In the far reaches of southern Chester County, a couple has created a little slice of paradise for their family. Tucked among farmland and fields, the six-acre property is the perfect antidote to their demanding careers. Much like their interests, their home and its surroundings are a blend of architectural and natural inspiration, with a focus on a refined but relaxed lifestyle.
The owners carefully restored their 19th-century stone farmhouse, matching colors with precision. For an elegant outdoor space, they turned to Nathan Tuno of Roots Landscape in Wayne. “[The owner] really wanted to make sure that it was true to the character of the house, but it still has a modern look to it,” says Tuno of the landscaping, which appears original to the historic estate. “It feels like you’ve stepped back in time.”
When the couple tapped Tuno, there was very little landscaping in place, with the exception of a spacious parterre garden. Much the same way an interior designer would approach a home, he envisioned outdoor “rooms” with distinctive features. Driving up to the house and carriage home, visitors are greeted by a newly spruced-up version of the original garden. “It’s a nice welcoming pad for you to see the space,” he says.
A 12-foot walkway, its blond and peach hues matching the house, offers a sweeping entryway akin to a foyer. From there, guests can head inside or to an outdoor dining area where four sycamores provide shade and intimacy. This natural pergola of sorts “softens the house,” says Tuno.
An outdoor table is neatly set on decomposed granite and lined with potted plants that change with the seasons. In a nearby sitting area, a view of the farm and fields beyond is framed by wisteria, much like looking out a window.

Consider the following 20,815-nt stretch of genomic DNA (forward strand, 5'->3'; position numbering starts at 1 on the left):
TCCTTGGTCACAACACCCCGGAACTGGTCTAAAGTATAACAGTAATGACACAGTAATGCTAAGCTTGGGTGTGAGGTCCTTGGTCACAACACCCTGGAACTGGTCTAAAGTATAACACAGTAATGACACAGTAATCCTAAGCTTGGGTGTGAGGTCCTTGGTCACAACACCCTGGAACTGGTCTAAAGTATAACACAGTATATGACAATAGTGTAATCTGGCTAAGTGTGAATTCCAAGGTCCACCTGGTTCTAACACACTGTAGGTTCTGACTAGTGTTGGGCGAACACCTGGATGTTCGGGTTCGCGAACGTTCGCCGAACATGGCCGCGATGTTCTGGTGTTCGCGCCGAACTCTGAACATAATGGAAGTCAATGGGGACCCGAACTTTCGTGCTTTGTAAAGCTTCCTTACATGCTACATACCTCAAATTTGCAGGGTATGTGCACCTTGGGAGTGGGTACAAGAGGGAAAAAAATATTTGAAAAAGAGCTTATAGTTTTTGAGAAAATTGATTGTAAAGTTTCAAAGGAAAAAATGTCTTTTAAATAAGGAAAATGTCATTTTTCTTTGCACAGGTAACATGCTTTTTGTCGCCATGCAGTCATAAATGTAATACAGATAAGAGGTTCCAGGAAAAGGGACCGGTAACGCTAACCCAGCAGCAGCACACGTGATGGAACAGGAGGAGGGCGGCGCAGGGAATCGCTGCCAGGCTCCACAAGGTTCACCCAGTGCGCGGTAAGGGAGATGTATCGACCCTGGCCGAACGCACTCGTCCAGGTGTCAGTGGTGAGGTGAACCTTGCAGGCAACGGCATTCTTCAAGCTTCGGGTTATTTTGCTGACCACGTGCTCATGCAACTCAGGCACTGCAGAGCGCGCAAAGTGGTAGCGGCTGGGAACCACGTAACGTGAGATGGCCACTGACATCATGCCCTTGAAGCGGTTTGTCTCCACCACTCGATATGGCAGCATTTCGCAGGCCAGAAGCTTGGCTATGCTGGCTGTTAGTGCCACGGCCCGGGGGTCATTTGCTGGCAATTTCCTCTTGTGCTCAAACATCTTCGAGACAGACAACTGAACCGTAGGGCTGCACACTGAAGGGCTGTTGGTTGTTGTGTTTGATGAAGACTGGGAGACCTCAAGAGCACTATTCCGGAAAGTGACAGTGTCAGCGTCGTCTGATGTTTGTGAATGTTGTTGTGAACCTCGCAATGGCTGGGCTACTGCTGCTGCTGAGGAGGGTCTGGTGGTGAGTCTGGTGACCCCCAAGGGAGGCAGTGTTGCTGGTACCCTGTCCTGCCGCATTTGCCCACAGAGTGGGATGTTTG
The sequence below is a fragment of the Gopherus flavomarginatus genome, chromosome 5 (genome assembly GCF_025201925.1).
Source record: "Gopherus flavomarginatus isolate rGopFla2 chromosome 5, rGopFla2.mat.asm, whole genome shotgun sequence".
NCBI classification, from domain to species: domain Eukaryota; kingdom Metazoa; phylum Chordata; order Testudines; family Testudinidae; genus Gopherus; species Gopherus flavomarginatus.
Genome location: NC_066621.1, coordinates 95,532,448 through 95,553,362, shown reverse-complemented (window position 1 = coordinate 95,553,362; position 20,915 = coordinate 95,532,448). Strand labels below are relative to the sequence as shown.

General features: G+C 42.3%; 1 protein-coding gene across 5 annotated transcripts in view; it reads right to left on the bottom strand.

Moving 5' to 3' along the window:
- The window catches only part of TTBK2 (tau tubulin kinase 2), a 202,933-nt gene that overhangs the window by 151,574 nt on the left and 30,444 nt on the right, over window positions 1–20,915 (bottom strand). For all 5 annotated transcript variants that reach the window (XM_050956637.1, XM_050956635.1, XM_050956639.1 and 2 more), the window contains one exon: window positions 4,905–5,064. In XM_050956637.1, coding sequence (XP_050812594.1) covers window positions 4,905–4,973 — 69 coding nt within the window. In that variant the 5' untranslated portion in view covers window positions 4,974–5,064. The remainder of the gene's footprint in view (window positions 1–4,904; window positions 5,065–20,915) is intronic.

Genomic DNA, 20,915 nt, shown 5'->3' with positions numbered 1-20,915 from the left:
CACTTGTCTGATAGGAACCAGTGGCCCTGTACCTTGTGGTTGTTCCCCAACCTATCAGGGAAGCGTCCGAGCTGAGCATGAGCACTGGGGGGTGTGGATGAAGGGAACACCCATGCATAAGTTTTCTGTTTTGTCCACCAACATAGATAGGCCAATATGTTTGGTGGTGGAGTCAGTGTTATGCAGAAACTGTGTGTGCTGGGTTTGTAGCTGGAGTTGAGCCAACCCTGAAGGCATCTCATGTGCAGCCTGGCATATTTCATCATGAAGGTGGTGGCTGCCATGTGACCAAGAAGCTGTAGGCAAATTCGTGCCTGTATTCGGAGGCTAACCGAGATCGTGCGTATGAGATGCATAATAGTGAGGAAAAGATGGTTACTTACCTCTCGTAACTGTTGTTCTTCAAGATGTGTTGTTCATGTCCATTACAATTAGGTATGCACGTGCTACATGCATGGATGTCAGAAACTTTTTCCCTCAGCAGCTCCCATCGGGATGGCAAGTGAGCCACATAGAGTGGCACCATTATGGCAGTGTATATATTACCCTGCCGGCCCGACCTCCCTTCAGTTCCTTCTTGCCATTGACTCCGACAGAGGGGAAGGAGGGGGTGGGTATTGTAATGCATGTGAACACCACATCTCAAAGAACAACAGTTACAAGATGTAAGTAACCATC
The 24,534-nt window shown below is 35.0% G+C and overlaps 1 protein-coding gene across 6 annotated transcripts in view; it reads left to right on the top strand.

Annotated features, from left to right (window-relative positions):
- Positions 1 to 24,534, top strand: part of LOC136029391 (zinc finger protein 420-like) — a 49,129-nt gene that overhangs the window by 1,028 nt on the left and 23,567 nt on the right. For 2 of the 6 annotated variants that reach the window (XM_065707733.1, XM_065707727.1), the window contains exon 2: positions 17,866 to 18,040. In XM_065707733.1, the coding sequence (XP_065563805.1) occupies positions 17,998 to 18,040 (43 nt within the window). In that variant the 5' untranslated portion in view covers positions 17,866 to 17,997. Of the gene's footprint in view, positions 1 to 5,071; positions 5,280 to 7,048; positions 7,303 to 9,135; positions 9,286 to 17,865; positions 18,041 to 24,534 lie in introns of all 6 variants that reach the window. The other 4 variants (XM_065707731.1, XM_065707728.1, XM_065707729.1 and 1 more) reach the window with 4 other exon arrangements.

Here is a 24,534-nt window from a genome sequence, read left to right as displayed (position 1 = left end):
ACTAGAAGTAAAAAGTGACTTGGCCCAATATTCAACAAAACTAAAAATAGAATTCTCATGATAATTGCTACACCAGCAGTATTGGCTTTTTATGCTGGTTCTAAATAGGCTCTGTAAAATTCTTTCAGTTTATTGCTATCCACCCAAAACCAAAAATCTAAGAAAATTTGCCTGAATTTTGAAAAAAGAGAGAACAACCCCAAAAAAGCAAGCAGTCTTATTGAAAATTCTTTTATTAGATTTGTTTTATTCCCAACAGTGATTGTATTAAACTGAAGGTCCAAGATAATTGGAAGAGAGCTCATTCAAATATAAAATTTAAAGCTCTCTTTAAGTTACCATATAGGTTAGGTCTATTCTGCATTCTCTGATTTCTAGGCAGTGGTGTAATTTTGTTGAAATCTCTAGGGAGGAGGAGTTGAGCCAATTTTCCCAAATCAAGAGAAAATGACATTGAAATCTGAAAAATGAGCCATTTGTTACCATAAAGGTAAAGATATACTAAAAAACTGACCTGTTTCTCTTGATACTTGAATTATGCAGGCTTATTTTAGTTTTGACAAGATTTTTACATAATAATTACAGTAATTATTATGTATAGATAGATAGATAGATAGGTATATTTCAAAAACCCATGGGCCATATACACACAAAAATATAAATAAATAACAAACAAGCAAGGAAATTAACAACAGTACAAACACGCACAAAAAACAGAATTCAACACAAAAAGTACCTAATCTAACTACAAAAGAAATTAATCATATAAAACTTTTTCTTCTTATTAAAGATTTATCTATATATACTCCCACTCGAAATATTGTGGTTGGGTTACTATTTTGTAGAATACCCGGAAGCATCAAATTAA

The owners are frequent travelers—to Ibiza, in particular. So it’s no surprise that the outdoor spaces are infused with European flair. The pervasive use of decomposed granite lends a “provincial” feel, says Tuno. “It’s simple, classic, and more about texture and feel.”
Again pairing European elegance with functionality, Tuno planted espalier trees, which are trained to grow flat, forming a sort of trellis. Once popular on historic estates, they can be found in several places on the property, including the driveway. Elsewhere, a kiwi tree and espalier trees bear fruit. The owner uses the fruit for cooking.
The trees attract pollinators—something the owner wanted. Mindful of that fact, Tuno added further enticement for bees and butterflies, scattering salvia, hydrangeas, peonies and anemones throughout the landscape.
For maximum effect, the owners chose to position their pool at a higher elevation. Thanks to fieldstone walls and carefully thought out landscaping, the area has its own personality while still connecting to the home and the rest of the landscape. “[The pool] feels very natural, like it was supposed to be here,” says Tuno.
Stairs leading to the pool are planted with ajuga, Russian sage and other sedums—an unusual touch that implies longevity and lends beauty to functionality. “It’s a way of greening a space that normally doesn’t see any green,” says Tuno.
With its various plantings, including allium and Tiger Eyes sumac, the pool is a private oasis where the owners relax on chaise lounges and enjoy the surrounding views. “We tried a push-and-pull of very organic, very whimsical and fun, with this calming, simple look of bluestone and sod,” says Tuno of the materials used on and around the pool.
Everywhere, it seems, foliage is used creatively to spark year-round interest. “If something’s going away, something else is blooming,” Tuno says.